And it was cheaper - the final price tag was roughly two-thirds of what it would typically cost to build a hospital in Rwanda.

This was partly down to the use of local materials - such as nearby volcanic rock from the Virunga mountains - and the use of local workers to build it.

Mr Murphy's architectural practice MASS is part of a growing movement that aims to provide people-centric design and make everything locally.

"A smart building is something customised to its place, inhabitants and use," Mr Murphy told the BBC.

He is currently working on a new national hospital in post-Ebola Liberia that will, among other things, seek to find ways to make sure the disease does not return.

Virtual reality design

image source, Katarina Medic, Deloitte Digital
image captionDeloitte wants to give workers a virtual view of their new office

The Edge, Deloitte's headquarters in Amsterdam, has been described as the smartest building in the world and the firm is already planning the next one - in London.

Ed Greig, who goes by the glorious title of Deloitte's Disrupter, is heavily involved in the planning and wants the London building to be "even smarter than The Edge".

As well as learning from what worked well and what didn't in the Netherlands, the team behind the new London HQ want to use innovative technology to help the decision process, including virtual reality headsets.

"The shell hasn't been finished yet but when we get the first iterations of the design from the architects, we will model them in virtual reality to give people a look inside before we've even opened a tin of paint," he told the BBC.

Hundreds of employees will be invited to give their opinions.

"Obviously if someone says that they want neon green then that might not work - it will be about finding ways to accommodate people's ideas."

He thinks it can help avoid trendy designs that actually don't work.

"Often offices are designed to look good on first impressions but they are not on repeated everyday use.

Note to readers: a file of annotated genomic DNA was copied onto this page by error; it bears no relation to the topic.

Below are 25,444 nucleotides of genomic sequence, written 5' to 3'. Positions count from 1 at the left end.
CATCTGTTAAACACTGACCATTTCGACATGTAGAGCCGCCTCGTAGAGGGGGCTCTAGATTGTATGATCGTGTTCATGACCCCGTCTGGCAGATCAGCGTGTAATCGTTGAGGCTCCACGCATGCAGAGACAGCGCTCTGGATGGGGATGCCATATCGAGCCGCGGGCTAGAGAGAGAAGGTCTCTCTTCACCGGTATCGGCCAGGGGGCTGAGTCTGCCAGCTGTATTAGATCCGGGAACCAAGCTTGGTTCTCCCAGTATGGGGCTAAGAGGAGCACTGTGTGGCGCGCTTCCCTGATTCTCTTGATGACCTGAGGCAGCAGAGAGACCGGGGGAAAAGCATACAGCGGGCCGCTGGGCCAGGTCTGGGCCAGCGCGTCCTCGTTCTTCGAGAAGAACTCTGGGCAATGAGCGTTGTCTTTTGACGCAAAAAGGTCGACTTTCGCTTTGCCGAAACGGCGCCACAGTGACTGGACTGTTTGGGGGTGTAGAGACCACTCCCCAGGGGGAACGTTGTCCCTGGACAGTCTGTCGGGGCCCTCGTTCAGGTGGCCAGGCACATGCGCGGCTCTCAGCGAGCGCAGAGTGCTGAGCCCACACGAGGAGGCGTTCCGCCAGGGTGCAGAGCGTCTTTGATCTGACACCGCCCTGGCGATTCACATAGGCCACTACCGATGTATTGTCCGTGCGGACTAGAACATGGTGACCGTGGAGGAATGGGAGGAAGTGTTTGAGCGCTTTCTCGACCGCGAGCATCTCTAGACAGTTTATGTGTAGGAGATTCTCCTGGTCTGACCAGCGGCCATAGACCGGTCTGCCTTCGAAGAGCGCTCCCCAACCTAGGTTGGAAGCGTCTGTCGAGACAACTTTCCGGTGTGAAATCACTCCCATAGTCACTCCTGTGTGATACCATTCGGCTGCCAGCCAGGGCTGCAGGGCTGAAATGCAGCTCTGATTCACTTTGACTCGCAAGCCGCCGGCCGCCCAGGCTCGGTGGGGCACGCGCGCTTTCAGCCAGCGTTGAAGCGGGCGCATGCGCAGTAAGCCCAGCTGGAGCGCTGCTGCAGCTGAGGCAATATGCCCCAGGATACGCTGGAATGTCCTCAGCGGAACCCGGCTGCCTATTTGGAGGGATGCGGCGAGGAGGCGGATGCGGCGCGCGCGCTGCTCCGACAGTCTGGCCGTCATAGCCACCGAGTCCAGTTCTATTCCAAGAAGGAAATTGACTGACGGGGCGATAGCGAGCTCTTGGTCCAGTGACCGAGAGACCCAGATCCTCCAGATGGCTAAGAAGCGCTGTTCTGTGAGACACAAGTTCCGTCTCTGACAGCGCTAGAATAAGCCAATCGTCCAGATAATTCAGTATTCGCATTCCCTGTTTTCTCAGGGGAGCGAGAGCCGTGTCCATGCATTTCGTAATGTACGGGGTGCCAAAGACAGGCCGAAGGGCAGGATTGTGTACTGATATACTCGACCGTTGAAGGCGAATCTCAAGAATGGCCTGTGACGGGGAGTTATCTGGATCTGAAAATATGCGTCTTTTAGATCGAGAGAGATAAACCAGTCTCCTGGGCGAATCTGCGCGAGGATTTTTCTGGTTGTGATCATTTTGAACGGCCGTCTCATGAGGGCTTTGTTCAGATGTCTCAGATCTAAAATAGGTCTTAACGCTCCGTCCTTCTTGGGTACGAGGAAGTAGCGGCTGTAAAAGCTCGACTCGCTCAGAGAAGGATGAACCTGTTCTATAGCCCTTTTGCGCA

"Someone might think it is a cool idea to have a huge picture of a pink sheep but if people have to look at that every day, they might realise that the picture is stopping them thinking creatively."

Smarter school

image source, CEBRA
image captionThe smart school will open up on to a meadow for both pupils and the local community to use

Danish architects CEBRA have recently won an international design competition for their educational complex in Irkutsk, Russia.

It does not look like a standard school and the architects are hoping that it will change the way children are educated as well.

One of the key ideas is to build the school around a meadow - bringing nature into the classroom but also bringing the classroom more into the local community. Outdoor lessons will be a regular feature and all the classrooms look out on to it.

The huge meadow, which will be built on barren land, will also be a focal point for the local town, which is more than 5,000 miles (8,000km) from Moscow. Users who are not part of the school can access the meadow but not the buildings.

image source, CEBRA
image captionThe smart school is on a 50-acre (20-hectare) campus and provides space for more than 1,000 pupils aged three to 18

For lead architect Carsten Primdahl, the project is about "a smart way of thinking about organising education and a school's relationship to the community".

A quarter of the students at the school will be orphans, who will live on site in small villas of around six children with foster families in an attempt to make them very much at the heart of the school community.

Rather than the traditional school corridors, the building will have multi-functional spaces - including a green-screen area and a "black" room that can act as either a meeting place or a room to develop photographs.

The firm is also working on another school, also in Russia, that will be located close to incubator businesses to allow children to learn about entrepreneurship.